The following information identifies the planning application requirements for houses within the bushfire affected areas of Wye River and Separation Creek. Additional information may be required in some circumstances, depending on the nature of the application and the site.
Alternatively download the fact sheet How to Lodge Planning Application(PDF, 976KB) for the bushfire affected area.
Electronic submission of application documents is encouraged.
After reading the information available here, you are encouraged to make an appointment to meet with Council officers specialised in planning, building and health for preliminary discussions before lodging a planning application. This will enable you to discuss the merits of the proposal, as well as obtaining advice about the information you are required to submit with your application and discuss any potential issues or areas of concern that will need to be taken into consideration when preparing the application.
Please contact the Planning team on 03 5232 9400 to organise a pre-application meeting.
Submit a covering letter with your application briefly describing the contents of your application, details of any pre-application discussions and a written response to the relevant parts of the Colac Otway Planning Scheme, including the decision guidelines in the Incorporated document (planning controls).
A completed application form(PDF, 246KB) must accompany every application.
For help in filling out the application form, please refer to this guide(PDF, 424KB) prepared by the State government.
The Certificate of Title provided must be current and recent (no older than 60 days) and must include title page/s indicating the current owners, the lot plan/s and a full copy of any Covenants, Section 173 Agreements and/or Restrictions registered on the title.
Follow this link to purchase a Certificate of Title online from the Landata website
Planning application fees are currently not required for re-building applications within the bushfire affected areas, however this may change in the future, so please check prior to lodging.
As part of your planning permit process to rebuild a house lost in the fires you will be required to re-establish your property boundary and undertake site specific surveys as part of your building and engineering work. The site survey needs to show levels and contours, site features, location of structures, access and vegetation on the subject site as well as features close to the boundary on adjoining land and within the road reserve.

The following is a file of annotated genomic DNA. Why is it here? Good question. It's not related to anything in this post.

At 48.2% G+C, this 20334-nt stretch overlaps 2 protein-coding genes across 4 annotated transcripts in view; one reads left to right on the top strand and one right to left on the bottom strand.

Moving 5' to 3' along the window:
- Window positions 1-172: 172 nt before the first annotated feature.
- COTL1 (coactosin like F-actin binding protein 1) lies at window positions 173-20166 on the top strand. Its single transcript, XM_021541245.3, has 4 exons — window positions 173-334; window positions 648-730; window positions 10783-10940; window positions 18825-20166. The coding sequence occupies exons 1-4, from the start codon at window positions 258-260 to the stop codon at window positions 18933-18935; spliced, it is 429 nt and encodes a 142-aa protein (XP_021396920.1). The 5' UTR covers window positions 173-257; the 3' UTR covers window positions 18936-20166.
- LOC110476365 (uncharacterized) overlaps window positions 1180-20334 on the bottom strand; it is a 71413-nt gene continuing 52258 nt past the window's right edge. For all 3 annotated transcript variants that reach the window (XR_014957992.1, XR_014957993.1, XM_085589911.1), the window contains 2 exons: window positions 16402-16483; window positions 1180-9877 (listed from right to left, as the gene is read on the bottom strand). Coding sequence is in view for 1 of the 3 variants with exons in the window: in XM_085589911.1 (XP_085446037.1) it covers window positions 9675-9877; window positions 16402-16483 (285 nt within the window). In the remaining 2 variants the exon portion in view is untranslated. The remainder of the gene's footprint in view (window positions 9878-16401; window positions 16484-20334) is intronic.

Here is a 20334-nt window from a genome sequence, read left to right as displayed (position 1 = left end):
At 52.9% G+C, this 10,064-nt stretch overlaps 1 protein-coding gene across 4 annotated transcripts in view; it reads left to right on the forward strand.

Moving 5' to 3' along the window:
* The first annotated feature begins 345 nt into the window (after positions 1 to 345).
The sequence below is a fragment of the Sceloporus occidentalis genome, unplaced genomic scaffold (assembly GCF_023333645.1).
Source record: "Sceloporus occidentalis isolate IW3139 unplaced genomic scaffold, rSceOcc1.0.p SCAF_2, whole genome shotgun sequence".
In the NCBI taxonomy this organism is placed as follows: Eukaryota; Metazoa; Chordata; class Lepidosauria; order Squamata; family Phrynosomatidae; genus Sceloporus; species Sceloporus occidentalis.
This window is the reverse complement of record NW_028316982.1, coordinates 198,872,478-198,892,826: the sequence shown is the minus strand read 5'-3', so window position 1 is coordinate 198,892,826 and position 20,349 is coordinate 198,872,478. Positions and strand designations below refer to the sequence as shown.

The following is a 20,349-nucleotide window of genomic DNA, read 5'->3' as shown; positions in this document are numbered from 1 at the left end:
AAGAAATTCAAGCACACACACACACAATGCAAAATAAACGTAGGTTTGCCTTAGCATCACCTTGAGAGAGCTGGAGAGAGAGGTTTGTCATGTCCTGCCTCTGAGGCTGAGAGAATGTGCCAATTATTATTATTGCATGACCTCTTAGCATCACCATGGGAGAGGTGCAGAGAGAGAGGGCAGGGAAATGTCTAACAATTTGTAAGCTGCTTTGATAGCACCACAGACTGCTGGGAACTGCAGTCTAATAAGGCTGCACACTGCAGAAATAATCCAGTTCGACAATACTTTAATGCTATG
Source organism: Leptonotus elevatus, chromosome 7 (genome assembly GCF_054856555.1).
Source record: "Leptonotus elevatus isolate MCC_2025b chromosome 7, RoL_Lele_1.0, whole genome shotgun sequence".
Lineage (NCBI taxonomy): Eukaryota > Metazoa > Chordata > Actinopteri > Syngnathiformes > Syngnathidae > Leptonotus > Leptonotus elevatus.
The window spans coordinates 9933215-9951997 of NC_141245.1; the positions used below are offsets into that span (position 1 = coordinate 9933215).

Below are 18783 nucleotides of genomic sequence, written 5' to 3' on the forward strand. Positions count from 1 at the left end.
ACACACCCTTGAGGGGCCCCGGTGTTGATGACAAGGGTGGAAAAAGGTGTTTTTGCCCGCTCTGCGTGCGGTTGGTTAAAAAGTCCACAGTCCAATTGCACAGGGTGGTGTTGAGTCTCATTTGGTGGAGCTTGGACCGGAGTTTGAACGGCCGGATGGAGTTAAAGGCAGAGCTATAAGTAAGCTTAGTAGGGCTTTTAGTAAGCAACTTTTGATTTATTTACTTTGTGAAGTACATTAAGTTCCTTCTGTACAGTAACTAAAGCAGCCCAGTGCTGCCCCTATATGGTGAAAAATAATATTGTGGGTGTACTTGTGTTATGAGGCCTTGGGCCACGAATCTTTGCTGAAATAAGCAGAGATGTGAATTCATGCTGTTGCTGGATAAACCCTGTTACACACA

A licensed land surveyor can assist you with undertaking a site survey.
A neighbourhood and site description must accurately describe the existing characteristics (features and constraints) of the neighbourhood and the site. It may use a plan, photographs and other techniques. The neighbourhood and site description plan should include a minimum of two properties on either side of the subject site, those properties at the rear and those on the opposite side of the street. A greater extent of the neighbourhood may need to be shown depending on the scale of the proposal. This should be clarified with a Planning Officer at your pre-application meeting.
Site analysis is more than just collecting information about the site. The site analysis should identify issues that will influence the design of a development in order to make a considered response to both site opportunities and constraints, to provide a good quality living environment, and respect, acknowledge and improve the character of the area.
Be sure to to talk to your neighbours before finalising your plans. If they are unhappy with an aspect of your proposal, you may be able to reach a compromise before lodging your application. There is a particular opportunity given many adjoining land owners may be seeking to rebuild, to ensure that building designs are considerate of each other – this will only be effective if people talk to one another and seek to cooperate on issues such as sharing of views, screening of windows and access to sites from the road.